Are thick LV walls the same as LV hypertrophy??

Measuring left ventricular size and wall thickness is a standard part of the routine echo examination. There are normative values for LV wall thickness, and the trainee sonographer is taught basic pattern-recognition in the early phases of training to identify patients with left ventricular hypertrophy.  It is often assumed that thick walls = hypertrophy. However the influence of left ventricular volume to wall thickness is completely overlooked in that equation. Today’s post looks at the relationship (or interaction) between wall thickness, LV volume and LV hypertrophy.

The 2015 ASE guidelines for chamber quantification describe a normal LV wall thickness (IVS or PW) as 0.6-1.0 cm (male) and 0.6-0.9 cm (female). This is measured at the blood tissue interface using either 2D or m-mode, typically from the PLAX view. An increased wall thickness may be suggestive of LV hypertrophy, however as an isolated number we have no indication about LV modelling, or left ventricular mass. During a recent heart dissection tutorial, one of my students made the observation that the cow’s heart they had cut open had very thick LV walls. This was a true statement, but the blood had been emptied from the heart and the remaining cavity size was much less than the usual diastolic chamber size. It is a bit like a helium balloon…when the balloon is empty, the balloon is very small and the wall of the balloon is quite thick (too thick to see through). When we inflate the balloon, the cavity increases in size, but the wall thickness is stretched to be quite thin and translucent. The wall is remodelled to accommodate the increase in chamber size. This is exactly what is happening in the heart.

“But who cares? I never look at empty hearts…”

True statement, but we do look at a lot of under-filled hearts, particularly in the post operative setting. In this example, we see a septal and posterior wall thickness, both measuring 11mm.

Baseline study: PLAX view. LV mass – 214g.

The following echo was then performed 6 months later in the setting of marked hypotension post septic knee washout. Note the drastic increase in wall thickness, now measuring 14 mm. The wall muscle has not hypertrophied in this time. It has not had an increase in the number of fibres in the myocardium. The ventricle has remodelled due to the drastically reduced blood volume in the LV. The walls are like that of a deflated balloon. The right ventricle has become severely hypokinetic and the left ventricle is underfilled as a result (was 51mm – now 40 mm).

6 months later: PLAX view in ICU.
A4C view – note the severely hypokinetic right ventricle and underfilled left ventricle.

Looking solely at the wall thickness we may draw the wrong conclusion…but let’s look at the LV mass in this patient. The left ventricular mass looks at the total heart volume (epicardial volume) and subtracts the volume of blood that is in the cavity (endocardial volume) to be left with a myocardial volume. The volume is multiplied by the specific gravity of tissue (a standard factor of 1.05) to estimate a left ventricular mass.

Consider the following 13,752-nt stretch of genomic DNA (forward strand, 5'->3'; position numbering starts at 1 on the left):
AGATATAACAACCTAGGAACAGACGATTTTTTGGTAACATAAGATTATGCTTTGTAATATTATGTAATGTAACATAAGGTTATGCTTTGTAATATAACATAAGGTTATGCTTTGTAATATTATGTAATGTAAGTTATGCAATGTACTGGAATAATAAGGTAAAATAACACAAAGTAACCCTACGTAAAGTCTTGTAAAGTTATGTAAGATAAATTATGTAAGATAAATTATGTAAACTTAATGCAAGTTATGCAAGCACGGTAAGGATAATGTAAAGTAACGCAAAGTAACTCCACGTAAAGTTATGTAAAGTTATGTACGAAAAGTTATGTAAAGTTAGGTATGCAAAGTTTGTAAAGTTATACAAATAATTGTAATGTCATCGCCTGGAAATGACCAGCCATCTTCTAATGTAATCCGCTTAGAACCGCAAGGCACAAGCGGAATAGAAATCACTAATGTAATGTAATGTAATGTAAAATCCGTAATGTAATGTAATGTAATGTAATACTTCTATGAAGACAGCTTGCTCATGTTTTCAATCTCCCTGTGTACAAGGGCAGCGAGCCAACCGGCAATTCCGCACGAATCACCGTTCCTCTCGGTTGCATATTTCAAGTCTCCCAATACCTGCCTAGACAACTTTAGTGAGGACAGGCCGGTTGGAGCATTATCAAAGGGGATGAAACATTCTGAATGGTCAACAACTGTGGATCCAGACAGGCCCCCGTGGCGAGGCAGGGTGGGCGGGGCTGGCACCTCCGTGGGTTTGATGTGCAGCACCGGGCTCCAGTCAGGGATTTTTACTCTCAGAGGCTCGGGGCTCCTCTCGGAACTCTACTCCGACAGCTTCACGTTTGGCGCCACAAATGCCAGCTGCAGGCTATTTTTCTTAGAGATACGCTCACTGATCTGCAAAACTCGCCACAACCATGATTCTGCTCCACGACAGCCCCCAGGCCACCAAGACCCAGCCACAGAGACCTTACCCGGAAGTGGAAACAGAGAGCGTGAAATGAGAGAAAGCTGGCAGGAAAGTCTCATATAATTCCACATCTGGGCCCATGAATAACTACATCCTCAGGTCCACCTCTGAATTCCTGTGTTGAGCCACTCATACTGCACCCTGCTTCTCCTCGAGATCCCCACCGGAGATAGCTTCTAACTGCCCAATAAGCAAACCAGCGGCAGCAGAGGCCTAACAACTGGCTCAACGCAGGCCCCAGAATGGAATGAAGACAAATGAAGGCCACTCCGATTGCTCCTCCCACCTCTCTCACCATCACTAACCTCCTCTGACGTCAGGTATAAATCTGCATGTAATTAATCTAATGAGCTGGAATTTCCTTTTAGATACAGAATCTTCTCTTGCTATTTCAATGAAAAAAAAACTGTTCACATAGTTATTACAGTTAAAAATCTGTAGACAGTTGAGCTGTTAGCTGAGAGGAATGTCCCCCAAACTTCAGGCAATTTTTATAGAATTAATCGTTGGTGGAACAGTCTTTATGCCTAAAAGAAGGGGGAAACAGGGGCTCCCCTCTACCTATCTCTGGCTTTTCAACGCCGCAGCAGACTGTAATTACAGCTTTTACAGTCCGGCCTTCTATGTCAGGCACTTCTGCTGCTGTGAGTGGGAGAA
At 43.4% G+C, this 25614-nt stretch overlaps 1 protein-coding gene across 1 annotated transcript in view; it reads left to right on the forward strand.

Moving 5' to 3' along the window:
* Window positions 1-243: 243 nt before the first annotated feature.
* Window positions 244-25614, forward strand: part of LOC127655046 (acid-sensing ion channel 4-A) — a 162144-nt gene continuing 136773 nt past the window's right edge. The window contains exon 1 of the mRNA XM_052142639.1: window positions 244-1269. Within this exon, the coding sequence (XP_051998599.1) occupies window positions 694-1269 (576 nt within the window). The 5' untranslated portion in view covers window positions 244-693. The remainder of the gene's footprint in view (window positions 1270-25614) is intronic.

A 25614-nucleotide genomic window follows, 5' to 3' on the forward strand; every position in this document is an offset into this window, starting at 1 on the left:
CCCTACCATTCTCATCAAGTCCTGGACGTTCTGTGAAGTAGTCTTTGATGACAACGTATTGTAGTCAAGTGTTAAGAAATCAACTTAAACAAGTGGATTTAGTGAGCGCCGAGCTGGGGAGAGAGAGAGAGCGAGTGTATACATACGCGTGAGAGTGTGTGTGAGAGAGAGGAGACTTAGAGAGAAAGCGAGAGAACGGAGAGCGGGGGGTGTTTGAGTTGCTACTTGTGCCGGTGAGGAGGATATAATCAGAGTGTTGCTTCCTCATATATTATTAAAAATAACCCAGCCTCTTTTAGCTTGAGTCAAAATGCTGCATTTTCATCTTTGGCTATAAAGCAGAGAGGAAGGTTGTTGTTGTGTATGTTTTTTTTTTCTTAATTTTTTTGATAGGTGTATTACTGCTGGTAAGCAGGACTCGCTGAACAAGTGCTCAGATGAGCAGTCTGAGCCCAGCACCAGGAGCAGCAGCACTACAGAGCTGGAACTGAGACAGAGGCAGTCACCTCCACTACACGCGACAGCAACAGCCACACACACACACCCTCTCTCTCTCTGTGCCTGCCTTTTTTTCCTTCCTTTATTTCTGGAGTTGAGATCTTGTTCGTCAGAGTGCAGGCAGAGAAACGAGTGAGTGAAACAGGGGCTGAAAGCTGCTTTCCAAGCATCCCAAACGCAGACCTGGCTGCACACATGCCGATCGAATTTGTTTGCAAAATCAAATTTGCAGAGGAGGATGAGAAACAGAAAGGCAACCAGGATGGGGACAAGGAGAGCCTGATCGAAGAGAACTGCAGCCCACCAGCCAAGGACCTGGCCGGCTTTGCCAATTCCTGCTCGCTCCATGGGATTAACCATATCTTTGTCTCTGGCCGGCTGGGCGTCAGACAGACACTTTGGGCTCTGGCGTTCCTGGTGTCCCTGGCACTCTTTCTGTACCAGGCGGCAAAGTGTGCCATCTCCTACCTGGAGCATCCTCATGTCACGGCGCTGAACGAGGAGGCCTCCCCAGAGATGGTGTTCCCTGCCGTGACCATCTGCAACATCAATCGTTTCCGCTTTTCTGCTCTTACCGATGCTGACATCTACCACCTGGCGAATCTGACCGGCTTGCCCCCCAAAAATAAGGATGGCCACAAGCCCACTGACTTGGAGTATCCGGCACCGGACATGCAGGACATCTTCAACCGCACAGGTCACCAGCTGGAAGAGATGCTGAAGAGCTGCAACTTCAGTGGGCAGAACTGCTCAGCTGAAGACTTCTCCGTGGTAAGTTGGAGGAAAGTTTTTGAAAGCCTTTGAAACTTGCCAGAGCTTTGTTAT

There are several techniques for measuring mass by echo, but for simplicity of this case, I will use the linear method (cubed equation). I don’t want to get bogged down in pros/cons of the various techniques… I just want to focus on the big picture and this is the easiest way to make the point. Read the 2015 ASE guidelines for chamber quantification (table 5) for more information on the different techniques… and remember, if you are going to report a mass, it should ALWAYS be indexed to patient size.

Cubed formula: LV Mass=0.8(1.04((LVEDD+IVSd+PWd)³−LVEDD³))+0.6

Using the cubed formula in this case, we can see that the mass is within 5g of each other between the 2 studies, despite a marked increase in absolute numbers of wall thickness. Yes, the wall thickness has increased, but this is not due to hypertrophy or an increase in mass. It is just that the LV is underfilled. More than likely (based on the mass calculation) if we “inflated” the LV to 51mm, the walls would stretch out to be closer to 11mm, rather than 14mm.

The take home point is to consider the serial data carefully. An increase in wall thickness, must always be taken in the context of changes to LV cavity size.

Not the point of this post, but still an important point…  I always suggest the use of contrast enhancement (Definity) if you are going to report increased wall thickness. There are too many examples of inadequate border delineation with standard 2D imaging which can be easily resolved with contrast.

Enjoy!

Echo.Guru

A special thankyou to Tony Call and Hearts 1st for supplying the case for today’s post.

UPDATE: A couple of readers have emailed me highlighting other processes which can cause an increase in wall thickness which is not due to hypertrophy of the myocardium. This includes infiltrative processes such as amyloidosis and tumor invading the myocardium. This was a deliberate omission from Echo.Guru as I wanted to focus on the concept of LV volume loading and how this influences LV wall thickness. The processes can be differentiated by looking at the calculated mass (hypovolumia will result in an increase in wall thickness without an increase in mass, whereas many of the other processes will typically increase mass as well).


Original post published 31st January 2015 by Tony Forshaw.

Title image courtesy of Hyena Reality at FreeDigitalPhotos.net


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